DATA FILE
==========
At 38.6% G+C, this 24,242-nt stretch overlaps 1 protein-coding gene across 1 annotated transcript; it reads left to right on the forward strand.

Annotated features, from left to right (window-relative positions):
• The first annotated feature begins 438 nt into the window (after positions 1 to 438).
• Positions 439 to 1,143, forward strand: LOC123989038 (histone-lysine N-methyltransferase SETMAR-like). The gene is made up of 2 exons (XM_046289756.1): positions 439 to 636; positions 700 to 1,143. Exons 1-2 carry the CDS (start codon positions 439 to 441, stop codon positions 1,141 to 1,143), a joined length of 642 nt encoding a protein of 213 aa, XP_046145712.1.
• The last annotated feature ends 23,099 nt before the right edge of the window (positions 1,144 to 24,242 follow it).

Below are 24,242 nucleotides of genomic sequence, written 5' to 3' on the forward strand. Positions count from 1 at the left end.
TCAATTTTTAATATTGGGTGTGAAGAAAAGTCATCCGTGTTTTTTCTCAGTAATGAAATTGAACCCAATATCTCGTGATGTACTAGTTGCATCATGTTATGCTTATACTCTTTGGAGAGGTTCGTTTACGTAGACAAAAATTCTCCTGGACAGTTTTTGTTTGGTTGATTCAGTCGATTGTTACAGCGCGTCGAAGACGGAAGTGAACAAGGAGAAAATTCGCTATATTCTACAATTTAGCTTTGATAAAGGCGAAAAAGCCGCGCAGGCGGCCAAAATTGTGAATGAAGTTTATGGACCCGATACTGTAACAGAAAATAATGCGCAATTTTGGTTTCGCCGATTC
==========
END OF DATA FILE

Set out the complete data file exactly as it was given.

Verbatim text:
At 38.6% G+C, this 24,242-nt stretch overlaps 1 protein-coding gene across 1 annotated transcript; it reads left to right on the forward strand.

Annotated features, from left to right (window-relative positions):
• The first annotated feature begins 438 nt into the window (after positions 1 to 438).
• Positions 439 to 1,143, forward strand: LOC123989038 (histone-lysine N-methyltransferase SETMAR-like). The gene is made up of 2 exons (XM_046289756.1): positions 439 to 636; positions 700 to 1,143. Exons 1-2 carry the CDS (start codon positions 439 to 441, stop codon positions 1,141 to 1,143), a joined length of 642 nt encoding a protein of 213 aa, XP_046145712.1.
• The last annotated feature ends 23,099 nt before the right edge of the window (positions 1,144 to 24,242 follow it).

Below are 24,242 nucleotides of genomic sequence, written 5' to 3' on the forward strand. Positions count from 1 at the left end.
TCAATTTTTAATATTGGGTGTGAAGAAAAGTCATCCGTGTTTTTTCTCAGTAATGAAATTGAACCCAATATCTCGTGATGTACTAGTTGCATCATGTTATGCTTATACTCTTTGGAGAGGTTCGTTTACGTAGACAAAAATTCTCCTGGACAGTTTTTGTTTGGTTGATTCAGTCGATTGTTACAGCGCGTCGAAGACGGAAGTGAACAAGGAGAAAATTCGCTATATTCTACAATTTAGCTTTGATAAAGGCGAAAAAGCCGCGCAGGCGGCCAAAATTGTGAATGAAGTTTATGGACCCGATACTGTAACAGAAAATAATGCGCAATTTTGGTTTCGCCGATTC